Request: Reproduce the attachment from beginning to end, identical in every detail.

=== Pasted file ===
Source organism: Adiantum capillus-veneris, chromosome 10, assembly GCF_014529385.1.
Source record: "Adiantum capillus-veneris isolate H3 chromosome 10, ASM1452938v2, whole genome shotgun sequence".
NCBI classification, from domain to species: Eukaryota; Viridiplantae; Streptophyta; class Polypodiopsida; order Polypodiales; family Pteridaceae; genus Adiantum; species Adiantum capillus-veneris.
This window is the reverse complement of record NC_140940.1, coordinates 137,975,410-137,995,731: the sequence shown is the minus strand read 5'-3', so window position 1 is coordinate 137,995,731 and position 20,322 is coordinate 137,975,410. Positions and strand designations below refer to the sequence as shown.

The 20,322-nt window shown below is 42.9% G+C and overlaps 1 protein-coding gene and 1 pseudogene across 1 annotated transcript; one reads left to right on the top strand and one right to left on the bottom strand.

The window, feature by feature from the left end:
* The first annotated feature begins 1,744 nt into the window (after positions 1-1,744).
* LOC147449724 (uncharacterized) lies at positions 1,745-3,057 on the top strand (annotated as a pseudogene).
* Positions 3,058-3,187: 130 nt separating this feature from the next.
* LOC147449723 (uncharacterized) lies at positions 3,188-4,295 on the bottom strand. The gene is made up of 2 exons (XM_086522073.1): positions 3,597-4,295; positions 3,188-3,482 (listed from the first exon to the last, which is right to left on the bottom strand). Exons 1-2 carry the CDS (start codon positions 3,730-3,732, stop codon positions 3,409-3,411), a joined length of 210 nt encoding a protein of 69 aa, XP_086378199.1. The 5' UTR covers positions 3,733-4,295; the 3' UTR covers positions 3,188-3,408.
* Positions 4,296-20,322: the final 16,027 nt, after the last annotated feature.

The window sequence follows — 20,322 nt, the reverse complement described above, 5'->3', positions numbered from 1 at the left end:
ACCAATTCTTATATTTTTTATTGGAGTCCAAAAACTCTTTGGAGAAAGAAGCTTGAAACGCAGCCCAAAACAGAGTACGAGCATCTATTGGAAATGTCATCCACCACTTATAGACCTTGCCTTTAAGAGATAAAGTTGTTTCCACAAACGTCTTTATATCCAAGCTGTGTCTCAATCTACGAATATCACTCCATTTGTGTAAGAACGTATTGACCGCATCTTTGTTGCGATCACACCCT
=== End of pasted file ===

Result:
Source organism: Adiantum capillus-veneris, chromosome 10, assembly GCF_014529385.1.
Source record: "Adiantum capillus-veneris isolate H3 chromosome 10, ASM1452938v2, whole genome shotgun sequence".
NCBI classification, from domain to species: Eukaryota; Viridiplantae; Streptophyta; class Polypodiopsida; order Polypodiales; family Pteridaceae; genus Adiantum; species Adiantum capillus-veneris.
This window is the reverse complement of record NC_140940.1, coordinates 137,975,410-137,995,731: the sequence shown is the minus strand read 5'-3', so window position 1 is coordinate 137,995,731 and position 20,322 is coordinate 137,975,410. Positions and strand designations below refer to the sequence as shown.

The 20,322-nt window shown below is 42.9% G+C and overlaps 1 protein-coding gene and 1 pseudogene across 1 annotated transcript; one reads left to right on the top strand and one right to left on the bottom strand.

The window, feature by feature from the left end:
* The first annotated feature begins 1,744 nt into the window (after positions 1-1,744).
* LOC147449724 (uncharacterized) lies at positions 1,745-3,057 on the top strand (annotated as a pseudogene).
* Positions 3,058-3,187: 130 nt separating this feature from the next.
* LOC147449723 (uncharacterized) lies at positions 3,188-4,295 on the bottom strand. The gene is made up of 2 exons (XM_086522073.1): positions 3,597-4,295; positions 3,188-3,482 (listed from the first exon to the last, which is right to left on the bottom strand). Exons 1-2 carry the CDS (start codon positions 3,730-3,732, stop codon positions 3,409-3,411), a joined length of 210 nt encoding a protein of 69 aa, XP_086378199.1. The 5' UTR covers positions 3,733-4,295; the 3' UTR covers positions 3,188-3,408.
* Positions 4,296-20,322: the final 16,027 nt, after the last annotated feature.

The window sequence follows — 20,322 nt, the reverse complement described above, 5'->3', positions numbered from 1 at the left end:
ACCAATTCTTATATTTTTTATTGGAGTCCAAAAACTCTTTGGAGAAAGAAGCTTGAAACGCAGCCCAAAACAGAGTACGAGCATCTATTGGAAATGTCATCCACCACTTATAGACCTTGCCTTTAAGAGATAAAGTTGTTTCCACAAACGTCTTTATATCCAAGCTGTGTCTCAATCTACGAATATCACTCCATTTGTGTAAGAACGTATTGACCGCATCTTTGTTGCGATCACACCCT